Getting started

The first thing you need is Blender. We’ll assume you’ve downloaded and installed it (if not, go to now, get it and install it because everything else needs it)

Now go and download the Godot Game Tools from then once you’ve got the download extract to a location you can easily find again in a moment.

The zip file contains both the Blender add-on in another zip file inside the blender directory and files specifically got Godot – we’re not going to touch the latter in this tutorial but require the former.

1) Start Blender and get past the splash screen
2) Select Edit -> Preferences

3) Click on Install

4) Navigate to <wherever you extracted the zip>/Godot_Game_Tools/blender
5) Click on to select it
6) Click on Install Add-on

7) Make sure the Godot Game Tools is enabled (the box is checked)

OK, that’s it with Blender for now. You can close blender and fire up a web browser so we can go and get some models and animations.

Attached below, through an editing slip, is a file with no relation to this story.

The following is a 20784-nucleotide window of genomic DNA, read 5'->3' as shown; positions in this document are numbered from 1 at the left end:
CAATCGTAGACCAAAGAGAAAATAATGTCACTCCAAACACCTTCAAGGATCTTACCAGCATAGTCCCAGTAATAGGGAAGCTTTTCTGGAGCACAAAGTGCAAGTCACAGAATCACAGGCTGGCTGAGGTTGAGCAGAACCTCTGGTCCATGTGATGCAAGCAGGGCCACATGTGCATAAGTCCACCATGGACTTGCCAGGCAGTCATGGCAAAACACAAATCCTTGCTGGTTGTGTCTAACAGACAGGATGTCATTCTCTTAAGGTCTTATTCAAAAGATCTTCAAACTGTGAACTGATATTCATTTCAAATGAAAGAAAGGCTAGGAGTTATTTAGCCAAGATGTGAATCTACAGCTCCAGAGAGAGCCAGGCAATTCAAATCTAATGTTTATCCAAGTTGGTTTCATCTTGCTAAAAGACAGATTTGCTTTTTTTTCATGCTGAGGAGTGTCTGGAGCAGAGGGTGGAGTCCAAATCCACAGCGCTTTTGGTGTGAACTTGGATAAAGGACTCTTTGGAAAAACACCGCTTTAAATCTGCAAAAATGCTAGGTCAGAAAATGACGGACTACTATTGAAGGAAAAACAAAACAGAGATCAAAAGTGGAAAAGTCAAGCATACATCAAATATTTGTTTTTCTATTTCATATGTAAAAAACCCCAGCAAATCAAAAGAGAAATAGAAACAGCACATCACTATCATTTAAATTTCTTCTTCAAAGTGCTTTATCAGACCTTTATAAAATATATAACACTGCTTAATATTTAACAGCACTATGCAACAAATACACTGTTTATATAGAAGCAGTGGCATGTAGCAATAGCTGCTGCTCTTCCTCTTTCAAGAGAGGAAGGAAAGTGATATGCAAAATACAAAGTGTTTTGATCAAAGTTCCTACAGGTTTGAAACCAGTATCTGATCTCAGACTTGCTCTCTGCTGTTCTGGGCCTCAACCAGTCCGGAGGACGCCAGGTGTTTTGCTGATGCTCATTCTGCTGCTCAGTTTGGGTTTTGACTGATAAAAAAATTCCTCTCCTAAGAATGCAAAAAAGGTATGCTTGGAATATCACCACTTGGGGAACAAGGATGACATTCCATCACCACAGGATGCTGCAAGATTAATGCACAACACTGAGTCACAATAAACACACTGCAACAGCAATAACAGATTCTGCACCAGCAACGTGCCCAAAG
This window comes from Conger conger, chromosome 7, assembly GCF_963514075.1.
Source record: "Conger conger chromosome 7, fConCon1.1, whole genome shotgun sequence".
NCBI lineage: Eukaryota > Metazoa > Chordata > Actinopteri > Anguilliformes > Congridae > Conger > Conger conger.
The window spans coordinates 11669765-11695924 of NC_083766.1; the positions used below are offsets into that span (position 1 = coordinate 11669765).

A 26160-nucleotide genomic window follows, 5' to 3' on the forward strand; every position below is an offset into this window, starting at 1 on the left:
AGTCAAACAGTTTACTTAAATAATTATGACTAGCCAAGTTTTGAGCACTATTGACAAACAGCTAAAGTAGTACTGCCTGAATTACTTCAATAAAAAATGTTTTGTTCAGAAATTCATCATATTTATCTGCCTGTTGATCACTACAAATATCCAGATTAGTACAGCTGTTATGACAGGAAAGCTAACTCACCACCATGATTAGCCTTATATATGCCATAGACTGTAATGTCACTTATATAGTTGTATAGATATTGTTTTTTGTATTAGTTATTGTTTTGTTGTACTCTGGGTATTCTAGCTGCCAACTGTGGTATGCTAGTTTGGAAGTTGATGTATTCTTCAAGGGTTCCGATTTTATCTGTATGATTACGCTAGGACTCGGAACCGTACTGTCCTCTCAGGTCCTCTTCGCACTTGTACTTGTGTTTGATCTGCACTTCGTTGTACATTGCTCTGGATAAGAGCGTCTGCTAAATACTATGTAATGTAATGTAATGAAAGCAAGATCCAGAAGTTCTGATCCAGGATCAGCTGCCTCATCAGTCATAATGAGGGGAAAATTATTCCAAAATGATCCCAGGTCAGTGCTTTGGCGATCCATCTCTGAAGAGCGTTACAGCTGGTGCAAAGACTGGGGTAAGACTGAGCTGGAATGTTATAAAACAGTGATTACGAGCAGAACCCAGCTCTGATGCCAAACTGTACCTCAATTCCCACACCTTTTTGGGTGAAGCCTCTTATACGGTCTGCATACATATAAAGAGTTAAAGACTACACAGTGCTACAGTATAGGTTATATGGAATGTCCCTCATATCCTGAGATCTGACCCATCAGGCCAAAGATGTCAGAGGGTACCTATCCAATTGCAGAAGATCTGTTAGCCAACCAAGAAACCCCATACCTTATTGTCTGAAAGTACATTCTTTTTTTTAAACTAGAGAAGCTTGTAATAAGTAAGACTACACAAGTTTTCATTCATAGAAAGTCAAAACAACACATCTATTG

Getting the Mixamo Model(s)

Point your web browser at As this is an Adobe site you’ll have to create an Adobe account if you don’t have one or sign in if you do. Don’t worry, this is one of the few things Adobe provides completely free of charge and the models are supplied without any restrictions (at least at the moment).

Once you’ve signed up / in you’ll see a screen that looks like this.

1) Switch to Character Selection mode
2) Switch to Animation Selection mode
3) Search Box to narrow results
4) Character Model Browser
5) Selected Model Preview
6) The all-important “Download” button (Upload will be discussed later)

Kindly wait before selecting Animation mode (won’t be long) so you get the same results as shown below.

Why not browse around the models, there are 121 to choose from at the time of writing. For the purposes of this tutorial, we’ll be using the Default Character pictured above as it’s nice and simple (less to go wrong). If you just want to dive straight in, feel free – just be aware that your screen will look different from this Tutorial later on.

Having said that by all means click on any model you think you may like to come back to later, it’s easy to get back to the stage you see above.